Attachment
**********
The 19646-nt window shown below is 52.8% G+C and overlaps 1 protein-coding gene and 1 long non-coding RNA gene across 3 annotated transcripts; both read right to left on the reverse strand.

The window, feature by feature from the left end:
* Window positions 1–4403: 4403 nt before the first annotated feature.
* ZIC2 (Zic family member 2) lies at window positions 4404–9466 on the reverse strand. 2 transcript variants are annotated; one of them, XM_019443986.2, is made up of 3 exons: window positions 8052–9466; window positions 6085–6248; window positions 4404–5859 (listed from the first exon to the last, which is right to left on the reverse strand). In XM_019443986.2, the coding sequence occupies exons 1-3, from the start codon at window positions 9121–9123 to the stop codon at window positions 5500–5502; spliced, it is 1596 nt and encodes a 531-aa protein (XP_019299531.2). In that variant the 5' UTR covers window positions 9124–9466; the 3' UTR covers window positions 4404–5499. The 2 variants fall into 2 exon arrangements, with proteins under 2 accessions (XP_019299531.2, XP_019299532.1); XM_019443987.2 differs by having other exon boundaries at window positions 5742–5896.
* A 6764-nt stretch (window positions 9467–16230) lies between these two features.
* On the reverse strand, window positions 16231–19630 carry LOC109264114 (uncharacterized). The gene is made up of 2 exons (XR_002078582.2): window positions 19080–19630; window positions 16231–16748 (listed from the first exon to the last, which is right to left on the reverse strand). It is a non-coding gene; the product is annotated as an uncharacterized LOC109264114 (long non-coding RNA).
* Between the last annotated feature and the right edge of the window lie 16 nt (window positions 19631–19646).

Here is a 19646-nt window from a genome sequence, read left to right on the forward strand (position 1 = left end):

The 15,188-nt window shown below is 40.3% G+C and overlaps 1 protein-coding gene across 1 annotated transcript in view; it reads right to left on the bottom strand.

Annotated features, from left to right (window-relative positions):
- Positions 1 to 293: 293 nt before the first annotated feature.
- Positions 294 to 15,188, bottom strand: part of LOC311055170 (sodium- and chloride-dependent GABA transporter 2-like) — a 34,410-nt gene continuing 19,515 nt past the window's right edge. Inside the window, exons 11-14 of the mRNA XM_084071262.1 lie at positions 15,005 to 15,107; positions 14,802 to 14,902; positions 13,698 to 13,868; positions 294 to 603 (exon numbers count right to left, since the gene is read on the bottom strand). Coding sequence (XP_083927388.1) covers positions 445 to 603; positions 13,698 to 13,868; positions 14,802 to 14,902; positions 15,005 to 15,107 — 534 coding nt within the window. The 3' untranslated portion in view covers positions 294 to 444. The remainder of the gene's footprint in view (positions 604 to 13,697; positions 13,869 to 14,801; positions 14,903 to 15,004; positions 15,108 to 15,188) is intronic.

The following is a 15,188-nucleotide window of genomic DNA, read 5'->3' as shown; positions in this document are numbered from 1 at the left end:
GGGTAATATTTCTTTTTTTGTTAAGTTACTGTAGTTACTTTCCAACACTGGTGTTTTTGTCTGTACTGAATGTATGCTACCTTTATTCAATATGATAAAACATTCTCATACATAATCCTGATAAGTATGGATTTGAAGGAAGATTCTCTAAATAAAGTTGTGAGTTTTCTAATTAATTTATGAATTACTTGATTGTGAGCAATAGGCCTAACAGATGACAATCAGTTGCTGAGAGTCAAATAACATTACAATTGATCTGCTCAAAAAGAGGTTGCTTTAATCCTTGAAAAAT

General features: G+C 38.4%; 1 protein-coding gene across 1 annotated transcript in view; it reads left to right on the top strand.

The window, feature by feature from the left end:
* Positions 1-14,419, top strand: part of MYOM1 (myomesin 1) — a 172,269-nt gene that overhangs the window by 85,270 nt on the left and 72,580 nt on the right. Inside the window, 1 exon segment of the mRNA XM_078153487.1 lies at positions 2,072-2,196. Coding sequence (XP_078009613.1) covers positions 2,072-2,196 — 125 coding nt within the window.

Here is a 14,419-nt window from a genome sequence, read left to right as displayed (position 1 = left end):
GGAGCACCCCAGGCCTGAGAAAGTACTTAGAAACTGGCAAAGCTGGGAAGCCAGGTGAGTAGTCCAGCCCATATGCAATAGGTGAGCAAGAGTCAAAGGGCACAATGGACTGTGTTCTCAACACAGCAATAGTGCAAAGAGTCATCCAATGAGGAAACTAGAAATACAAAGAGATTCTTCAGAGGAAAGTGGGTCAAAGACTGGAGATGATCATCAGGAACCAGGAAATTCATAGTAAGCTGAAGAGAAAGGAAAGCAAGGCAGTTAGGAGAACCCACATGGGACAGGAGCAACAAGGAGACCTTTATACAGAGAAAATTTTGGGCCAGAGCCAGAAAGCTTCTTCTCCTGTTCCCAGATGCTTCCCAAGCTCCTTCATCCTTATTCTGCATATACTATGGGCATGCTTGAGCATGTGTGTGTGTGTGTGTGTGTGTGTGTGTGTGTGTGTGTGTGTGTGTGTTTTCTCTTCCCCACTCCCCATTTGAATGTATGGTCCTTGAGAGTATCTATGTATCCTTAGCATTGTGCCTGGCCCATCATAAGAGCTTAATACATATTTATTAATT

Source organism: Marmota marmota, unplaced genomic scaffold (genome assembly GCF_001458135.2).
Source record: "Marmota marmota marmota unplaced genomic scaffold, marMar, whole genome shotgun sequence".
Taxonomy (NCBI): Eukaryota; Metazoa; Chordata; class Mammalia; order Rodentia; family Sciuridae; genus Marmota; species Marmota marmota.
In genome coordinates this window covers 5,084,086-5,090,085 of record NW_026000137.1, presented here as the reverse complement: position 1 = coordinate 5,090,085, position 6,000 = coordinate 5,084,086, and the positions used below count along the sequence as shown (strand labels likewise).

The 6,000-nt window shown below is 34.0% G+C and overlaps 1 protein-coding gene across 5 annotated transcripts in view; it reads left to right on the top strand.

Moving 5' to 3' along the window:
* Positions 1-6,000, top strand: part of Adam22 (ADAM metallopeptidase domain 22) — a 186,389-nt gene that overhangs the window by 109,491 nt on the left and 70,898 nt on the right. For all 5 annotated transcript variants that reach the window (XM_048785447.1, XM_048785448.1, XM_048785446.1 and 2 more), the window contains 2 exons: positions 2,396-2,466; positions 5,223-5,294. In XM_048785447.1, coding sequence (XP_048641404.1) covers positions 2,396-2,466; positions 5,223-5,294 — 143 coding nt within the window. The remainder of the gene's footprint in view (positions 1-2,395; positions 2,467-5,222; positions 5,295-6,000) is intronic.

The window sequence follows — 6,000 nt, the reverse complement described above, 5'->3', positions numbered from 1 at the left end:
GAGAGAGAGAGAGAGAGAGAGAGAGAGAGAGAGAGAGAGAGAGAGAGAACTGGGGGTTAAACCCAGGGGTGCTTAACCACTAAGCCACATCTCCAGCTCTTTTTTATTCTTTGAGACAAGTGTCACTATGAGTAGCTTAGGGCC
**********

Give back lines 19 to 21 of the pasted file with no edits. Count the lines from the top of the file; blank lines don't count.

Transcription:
GGAGCACCCCAGGCCTGAGAAAGTACTTAGAAACTGGCAAAGCTGGGAAGCCAGGTGAGTAGTCCAGCCCATATGCAATAGGTGAGCAAGAGTCAAAGGGCACAATGGACTGTGTTCTCAACACAGCAATAGTGCAAAGAGTCATCCAATGAGGAAACTAGAAATACAAAGAGATTCTTCAGAGGAAAGTGGGTCAAAGACTGGAGATGATCATCAGGAACCAGGAAATTCATAGTAAGCTGAAGAGAAAGGAAAGCAAGGCAGTTAGGAGAACCCACATGGGACAGGAGCAACAAGGAGACCTTTATACAGAGAAAATTTTGGGCCAGAGCCAGAAAGCTTCTTCTCCTGTTCCCAGATGCTTCCCAAGCTCCTTCATCCTTATTCTGCATATACTATGGGCATGCTTGAGCATGTGTGTGTGTGTGTGTGTGTGTGTGTGTGTGTGTGTGTGTGTGTGTGTTTTCTCTTCCCCACTCCCCATTTGAATGTATGGTCCTTGAGAGTATCTATGTATCCTTAGCATTGTGCCTGGCCCATCATAAGAGCTTAATACATATTTATTAATT

Source organism: Marmota marmota, unplaced genomic scaffold (genome assembly GCF_001458135.2).
Source record: "Marmota marmota marmota unplaced genomic scaffold, marMar, whole genome shotgun sequence".